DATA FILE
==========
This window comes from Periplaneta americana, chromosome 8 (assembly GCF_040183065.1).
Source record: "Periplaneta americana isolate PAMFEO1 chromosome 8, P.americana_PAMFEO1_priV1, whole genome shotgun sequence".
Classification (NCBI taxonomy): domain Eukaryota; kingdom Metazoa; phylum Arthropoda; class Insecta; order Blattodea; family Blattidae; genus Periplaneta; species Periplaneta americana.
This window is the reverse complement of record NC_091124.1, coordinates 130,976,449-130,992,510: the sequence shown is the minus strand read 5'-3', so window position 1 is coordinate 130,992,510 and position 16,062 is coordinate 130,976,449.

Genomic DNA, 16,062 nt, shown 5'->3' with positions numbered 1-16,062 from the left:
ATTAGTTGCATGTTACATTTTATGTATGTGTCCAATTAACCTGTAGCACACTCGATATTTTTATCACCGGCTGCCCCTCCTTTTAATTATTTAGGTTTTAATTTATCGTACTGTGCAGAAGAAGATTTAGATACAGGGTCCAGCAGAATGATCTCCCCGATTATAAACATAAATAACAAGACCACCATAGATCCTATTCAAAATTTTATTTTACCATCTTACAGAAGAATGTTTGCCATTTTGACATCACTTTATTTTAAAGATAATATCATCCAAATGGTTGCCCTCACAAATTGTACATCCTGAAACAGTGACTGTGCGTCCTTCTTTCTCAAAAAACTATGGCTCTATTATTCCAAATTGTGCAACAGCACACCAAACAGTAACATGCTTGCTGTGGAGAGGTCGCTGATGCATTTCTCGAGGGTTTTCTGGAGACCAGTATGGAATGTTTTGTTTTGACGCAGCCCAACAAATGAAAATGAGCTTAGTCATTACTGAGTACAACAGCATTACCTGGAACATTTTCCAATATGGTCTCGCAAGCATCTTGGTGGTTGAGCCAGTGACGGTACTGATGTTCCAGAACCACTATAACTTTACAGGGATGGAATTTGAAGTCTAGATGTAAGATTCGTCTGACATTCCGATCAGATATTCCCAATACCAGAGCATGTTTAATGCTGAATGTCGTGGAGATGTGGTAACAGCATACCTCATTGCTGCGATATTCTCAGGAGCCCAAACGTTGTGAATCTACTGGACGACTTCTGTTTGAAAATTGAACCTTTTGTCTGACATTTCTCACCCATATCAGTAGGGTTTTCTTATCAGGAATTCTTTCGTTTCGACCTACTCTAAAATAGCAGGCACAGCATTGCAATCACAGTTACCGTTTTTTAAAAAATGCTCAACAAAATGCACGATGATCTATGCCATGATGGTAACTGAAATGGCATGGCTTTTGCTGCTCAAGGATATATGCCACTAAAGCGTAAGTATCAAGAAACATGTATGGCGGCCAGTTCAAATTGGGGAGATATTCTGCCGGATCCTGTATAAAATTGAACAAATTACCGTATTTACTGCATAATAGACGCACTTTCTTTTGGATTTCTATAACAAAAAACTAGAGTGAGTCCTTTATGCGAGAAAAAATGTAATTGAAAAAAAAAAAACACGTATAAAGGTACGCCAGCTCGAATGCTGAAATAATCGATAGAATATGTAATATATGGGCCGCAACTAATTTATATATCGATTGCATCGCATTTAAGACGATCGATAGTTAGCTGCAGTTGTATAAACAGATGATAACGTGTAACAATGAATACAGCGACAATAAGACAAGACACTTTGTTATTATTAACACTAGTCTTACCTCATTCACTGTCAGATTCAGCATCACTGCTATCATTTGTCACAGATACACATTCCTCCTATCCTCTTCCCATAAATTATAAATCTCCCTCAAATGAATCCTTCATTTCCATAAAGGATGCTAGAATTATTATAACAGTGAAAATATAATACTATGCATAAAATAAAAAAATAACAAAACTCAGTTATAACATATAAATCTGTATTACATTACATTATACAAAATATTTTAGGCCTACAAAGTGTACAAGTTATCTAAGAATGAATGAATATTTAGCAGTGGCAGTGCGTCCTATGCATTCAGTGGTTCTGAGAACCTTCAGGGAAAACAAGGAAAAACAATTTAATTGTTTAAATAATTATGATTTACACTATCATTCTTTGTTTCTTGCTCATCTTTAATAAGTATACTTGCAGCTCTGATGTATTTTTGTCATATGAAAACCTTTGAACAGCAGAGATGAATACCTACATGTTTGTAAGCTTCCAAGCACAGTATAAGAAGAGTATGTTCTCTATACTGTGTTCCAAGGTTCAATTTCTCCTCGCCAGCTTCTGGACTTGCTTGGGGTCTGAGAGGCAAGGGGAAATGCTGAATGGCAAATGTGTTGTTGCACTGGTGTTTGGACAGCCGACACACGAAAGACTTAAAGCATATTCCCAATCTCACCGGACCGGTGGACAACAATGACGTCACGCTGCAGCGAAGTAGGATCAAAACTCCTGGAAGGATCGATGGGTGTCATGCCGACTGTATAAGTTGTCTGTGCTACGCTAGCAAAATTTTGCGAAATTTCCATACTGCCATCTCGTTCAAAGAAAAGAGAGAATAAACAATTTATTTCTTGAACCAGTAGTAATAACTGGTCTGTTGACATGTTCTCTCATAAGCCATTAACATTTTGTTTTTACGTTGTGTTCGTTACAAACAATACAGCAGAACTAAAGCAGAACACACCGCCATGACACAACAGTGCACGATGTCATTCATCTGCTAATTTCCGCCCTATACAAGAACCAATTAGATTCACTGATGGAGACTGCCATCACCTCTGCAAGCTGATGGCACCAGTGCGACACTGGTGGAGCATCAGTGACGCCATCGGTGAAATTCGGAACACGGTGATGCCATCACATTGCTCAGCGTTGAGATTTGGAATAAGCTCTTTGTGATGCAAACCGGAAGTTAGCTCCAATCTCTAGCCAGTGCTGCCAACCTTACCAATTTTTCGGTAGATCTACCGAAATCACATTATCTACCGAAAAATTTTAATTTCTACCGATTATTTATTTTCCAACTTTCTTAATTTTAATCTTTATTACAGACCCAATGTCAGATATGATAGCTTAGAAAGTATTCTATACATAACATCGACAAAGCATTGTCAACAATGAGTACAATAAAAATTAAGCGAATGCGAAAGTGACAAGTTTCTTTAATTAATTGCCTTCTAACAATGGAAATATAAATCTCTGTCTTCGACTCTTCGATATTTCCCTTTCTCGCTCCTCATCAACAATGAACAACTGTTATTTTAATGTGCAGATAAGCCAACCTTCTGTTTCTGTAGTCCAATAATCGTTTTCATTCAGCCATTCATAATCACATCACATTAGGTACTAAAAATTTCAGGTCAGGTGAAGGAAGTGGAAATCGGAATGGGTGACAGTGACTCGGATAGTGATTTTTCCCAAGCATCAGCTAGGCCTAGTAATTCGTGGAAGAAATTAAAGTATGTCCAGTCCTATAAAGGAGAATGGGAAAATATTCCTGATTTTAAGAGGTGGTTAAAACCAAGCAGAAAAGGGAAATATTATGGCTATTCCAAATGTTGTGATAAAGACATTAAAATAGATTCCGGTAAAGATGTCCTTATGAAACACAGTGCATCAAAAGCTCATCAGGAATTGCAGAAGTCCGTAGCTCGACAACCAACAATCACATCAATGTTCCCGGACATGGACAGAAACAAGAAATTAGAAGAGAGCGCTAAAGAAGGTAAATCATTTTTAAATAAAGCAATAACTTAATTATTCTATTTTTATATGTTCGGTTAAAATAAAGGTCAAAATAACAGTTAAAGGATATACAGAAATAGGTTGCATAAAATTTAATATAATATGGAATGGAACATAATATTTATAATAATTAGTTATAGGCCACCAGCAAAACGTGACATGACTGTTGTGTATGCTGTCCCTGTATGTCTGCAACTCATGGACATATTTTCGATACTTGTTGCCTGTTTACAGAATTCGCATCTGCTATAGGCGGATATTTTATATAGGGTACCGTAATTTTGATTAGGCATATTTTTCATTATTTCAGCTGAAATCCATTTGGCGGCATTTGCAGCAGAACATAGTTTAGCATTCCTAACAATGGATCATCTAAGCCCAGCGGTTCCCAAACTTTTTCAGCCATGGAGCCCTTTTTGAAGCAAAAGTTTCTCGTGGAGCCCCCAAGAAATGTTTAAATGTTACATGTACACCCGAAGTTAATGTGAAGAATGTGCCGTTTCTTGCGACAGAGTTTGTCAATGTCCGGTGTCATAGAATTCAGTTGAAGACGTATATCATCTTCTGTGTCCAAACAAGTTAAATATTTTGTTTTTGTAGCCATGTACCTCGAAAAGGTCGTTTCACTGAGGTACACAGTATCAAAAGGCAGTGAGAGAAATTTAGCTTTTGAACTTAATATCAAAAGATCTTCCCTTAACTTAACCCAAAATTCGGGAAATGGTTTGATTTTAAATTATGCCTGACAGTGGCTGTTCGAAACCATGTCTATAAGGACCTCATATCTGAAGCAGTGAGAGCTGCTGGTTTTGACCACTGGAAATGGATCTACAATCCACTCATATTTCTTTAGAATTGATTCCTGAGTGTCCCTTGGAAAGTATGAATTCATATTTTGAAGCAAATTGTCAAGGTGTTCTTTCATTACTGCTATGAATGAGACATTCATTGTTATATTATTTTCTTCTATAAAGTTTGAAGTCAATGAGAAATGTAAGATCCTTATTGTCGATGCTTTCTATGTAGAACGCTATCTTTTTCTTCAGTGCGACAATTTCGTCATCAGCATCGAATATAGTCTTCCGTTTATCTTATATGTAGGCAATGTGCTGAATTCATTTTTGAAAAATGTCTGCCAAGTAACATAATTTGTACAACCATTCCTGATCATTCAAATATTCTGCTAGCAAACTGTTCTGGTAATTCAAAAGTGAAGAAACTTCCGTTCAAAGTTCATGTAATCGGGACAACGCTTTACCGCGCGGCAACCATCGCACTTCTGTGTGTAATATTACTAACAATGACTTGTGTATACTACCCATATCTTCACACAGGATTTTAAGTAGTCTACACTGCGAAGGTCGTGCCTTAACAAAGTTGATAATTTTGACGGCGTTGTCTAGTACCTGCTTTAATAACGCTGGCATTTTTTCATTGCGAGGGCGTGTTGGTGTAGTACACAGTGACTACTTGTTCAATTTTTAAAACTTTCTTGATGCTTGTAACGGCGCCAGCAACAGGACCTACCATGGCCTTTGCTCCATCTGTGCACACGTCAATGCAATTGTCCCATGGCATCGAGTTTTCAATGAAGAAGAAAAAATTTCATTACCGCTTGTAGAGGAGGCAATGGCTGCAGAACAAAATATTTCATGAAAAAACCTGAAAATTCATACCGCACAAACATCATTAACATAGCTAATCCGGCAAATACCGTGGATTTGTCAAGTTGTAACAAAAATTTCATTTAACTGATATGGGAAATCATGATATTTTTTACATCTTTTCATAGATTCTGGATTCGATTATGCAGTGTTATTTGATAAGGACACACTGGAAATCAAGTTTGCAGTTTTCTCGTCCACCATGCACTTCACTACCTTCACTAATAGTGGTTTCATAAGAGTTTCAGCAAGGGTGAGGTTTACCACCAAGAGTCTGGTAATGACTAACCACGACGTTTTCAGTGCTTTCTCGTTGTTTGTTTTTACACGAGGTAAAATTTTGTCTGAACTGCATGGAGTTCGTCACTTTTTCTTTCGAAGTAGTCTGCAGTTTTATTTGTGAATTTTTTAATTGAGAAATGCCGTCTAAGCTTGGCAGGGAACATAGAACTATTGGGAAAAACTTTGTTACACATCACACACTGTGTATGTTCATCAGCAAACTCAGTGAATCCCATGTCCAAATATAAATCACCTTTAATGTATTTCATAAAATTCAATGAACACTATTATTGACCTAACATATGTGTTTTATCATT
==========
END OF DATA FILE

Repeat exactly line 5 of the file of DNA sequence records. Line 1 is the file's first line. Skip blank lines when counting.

Genomic DNA, 16,062 nt, shown 5'->3' with positions numbered 1-16,062 from the left: